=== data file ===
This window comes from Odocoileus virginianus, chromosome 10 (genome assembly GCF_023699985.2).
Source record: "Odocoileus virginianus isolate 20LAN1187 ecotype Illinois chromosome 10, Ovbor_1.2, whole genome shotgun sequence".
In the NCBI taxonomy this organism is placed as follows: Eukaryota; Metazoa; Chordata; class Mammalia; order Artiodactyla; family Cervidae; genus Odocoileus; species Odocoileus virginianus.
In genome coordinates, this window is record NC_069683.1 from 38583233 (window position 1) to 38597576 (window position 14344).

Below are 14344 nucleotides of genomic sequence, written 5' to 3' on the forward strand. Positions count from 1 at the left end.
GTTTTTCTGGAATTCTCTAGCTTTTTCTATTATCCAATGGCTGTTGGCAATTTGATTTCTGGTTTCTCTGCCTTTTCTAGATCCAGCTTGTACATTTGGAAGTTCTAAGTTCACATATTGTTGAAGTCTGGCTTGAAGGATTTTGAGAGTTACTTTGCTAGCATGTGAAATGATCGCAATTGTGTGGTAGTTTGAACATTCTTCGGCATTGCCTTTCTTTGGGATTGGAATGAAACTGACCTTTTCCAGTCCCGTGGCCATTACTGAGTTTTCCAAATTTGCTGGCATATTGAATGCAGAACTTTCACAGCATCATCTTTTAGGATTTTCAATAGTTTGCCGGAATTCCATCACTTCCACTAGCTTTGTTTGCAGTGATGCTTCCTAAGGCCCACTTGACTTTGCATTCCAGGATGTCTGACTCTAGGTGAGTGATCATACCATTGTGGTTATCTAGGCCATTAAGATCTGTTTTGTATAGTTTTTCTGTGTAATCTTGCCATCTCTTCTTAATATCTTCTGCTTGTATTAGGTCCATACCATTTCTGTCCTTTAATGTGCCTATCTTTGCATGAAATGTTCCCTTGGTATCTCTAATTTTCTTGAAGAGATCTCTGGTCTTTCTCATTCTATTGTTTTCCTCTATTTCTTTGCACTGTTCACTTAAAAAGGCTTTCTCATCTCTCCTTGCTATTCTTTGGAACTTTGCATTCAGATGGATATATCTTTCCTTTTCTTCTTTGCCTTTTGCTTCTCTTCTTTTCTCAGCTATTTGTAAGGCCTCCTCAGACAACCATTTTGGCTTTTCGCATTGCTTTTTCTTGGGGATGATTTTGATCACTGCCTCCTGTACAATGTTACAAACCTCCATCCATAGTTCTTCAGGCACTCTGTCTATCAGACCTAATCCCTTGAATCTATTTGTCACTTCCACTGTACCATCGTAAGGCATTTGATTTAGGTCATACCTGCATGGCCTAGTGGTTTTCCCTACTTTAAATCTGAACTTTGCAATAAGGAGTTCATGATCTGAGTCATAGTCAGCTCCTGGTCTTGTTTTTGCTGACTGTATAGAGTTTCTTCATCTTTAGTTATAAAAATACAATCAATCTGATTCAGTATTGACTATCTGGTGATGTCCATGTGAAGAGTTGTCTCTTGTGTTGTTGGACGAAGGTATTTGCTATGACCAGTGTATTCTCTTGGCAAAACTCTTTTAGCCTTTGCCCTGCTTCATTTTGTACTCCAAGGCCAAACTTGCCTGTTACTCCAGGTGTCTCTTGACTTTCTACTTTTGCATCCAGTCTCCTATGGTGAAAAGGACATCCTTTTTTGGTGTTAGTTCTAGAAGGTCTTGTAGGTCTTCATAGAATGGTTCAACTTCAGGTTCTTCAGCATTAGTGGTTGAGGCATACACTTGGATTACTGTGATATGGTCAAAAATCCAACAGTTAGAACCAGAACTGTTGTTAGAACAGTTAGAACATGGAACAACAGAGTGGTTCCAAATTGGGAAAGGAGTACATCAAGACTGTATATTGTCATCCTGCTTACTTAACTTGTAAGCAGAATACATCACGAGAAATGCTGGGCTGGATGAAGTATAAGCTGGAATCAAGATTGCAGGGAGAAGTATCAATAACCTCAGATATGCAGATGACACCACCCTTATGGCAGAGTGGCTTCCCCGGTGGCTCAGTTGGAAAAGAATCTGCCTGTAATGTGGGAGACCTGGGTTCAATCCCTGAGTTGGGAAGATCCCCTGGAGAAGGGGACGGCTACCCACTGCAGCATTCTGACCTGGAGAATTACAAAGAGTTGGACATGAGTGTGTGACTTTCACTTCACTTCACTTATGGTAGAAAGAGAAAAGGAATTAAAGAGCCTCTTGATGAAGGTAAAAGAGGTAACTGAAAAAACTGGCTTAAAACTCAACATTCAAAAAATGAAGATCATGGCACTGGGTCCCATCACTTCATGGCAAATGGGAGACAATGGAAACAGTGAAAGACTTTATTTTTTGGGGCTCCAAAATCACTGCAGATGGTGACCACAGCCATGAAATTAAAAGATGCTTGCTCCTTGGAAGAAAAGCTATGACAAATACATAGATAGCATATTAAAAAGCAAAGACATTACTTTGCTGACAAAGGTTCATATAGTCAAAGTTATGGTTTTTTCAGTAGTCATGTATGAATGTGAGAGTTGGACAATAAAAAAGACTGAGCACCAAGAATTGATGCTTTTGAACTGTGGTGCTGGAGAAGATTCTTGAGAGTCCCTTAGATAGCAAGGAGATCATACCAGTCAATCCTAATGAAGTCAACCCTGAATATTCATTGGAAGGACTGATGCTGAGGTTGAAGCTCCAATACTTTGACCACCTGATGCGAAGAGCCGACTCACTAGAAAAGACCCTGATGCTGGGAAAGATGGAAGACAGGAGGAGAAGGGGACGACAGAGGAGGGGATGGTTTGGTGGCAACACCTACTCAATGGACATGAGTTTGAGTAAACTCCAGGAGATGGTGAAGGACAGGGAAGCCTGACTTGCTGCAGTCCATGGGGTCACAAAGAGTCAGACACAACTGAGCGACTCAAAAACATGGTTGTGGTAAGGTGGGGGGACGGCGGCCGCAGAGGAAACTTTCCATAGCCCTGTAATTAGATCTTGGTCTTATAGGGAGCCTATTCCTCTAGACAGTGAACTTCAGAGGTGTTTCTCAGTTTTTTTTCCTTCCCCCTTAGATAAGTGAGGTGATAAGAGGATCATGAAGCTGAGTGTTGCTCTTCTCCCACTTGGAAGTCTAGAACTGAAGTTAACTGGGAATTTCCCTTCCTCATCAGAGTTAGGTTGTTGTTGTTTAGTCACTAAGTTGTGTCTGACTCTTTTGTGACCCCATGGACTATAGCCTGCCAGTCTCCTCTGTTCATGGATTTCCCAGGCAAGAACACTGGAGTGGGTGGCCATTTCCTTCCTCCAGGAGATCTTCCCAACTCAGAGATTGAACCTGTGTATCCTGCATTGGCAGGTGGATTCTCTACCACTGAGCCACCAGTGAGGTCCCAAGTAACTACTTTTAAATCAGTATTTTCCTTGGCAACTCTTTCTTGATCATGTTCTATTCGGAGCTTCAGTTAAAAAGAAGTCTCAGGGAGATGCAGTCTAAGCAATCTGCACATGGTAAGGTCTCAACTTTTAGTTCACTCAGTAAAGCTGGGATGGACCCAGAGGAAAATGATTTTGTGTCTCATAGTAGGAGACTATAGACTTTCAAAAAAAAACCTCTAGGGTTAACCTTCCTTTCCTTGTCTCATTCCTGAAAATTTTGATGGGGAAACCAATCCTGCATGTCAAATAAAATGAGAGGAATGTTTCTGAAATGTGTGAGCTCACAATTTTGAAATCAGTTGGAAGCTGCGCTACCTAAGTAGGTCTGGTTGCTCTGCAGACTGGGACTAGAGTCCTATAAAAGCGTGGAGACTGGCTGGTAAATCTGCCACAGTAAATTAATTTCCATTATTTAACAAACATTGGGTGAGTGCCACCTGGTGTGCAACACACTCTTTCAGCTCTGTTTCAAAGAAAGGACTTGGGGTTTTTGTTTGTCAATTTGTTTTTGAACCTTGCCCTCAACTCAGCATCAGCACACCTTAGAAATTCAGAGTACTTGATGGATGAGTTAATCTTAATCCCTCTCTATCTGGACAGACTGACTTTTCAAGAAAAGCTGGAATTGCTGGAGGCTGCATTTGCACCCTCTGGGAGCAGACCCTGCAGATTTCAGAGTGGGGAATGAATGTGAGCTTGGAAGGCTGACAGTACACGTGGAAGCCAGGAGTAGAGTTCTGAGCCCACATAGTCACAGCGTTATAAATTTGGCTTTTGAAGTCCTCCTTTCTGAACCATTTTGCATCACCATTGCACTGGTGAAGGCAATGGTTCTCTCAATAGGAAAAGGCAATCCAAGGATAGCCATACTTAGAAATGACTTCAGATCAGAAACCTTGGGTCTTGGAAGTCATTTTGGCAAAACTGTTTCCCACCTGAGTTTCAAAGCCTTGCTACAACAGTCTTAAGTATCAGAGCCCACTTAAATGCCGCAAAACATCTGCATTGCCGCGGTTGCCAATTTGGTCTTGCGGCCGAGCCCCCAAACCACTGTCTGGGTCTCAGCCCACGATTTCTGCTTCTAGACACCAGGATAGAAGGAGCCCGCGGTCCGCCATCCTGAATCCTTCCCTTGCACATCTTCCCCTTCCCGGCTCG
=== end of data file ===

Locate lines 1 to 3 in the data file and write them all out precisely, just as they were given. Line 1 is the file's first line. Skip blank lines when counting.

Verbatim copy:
This window comes from Odocoileus virginianus, chromosome 10 (genome assembly GCF_023699985.2).
Source record: "Odocoileus virginianus isolate 20LAN1187 ecotype Illinois chromosome 10, Ovbor_1.2, whole genome shotgun sequence".
In the NCBI taxonomy this organism is placed as follows: Eukaryota; Metazoa; Chordata; class Mammalia; order Artiodactyla; family Cervidae; genus Odocoileus; species Odocoileus virginianus.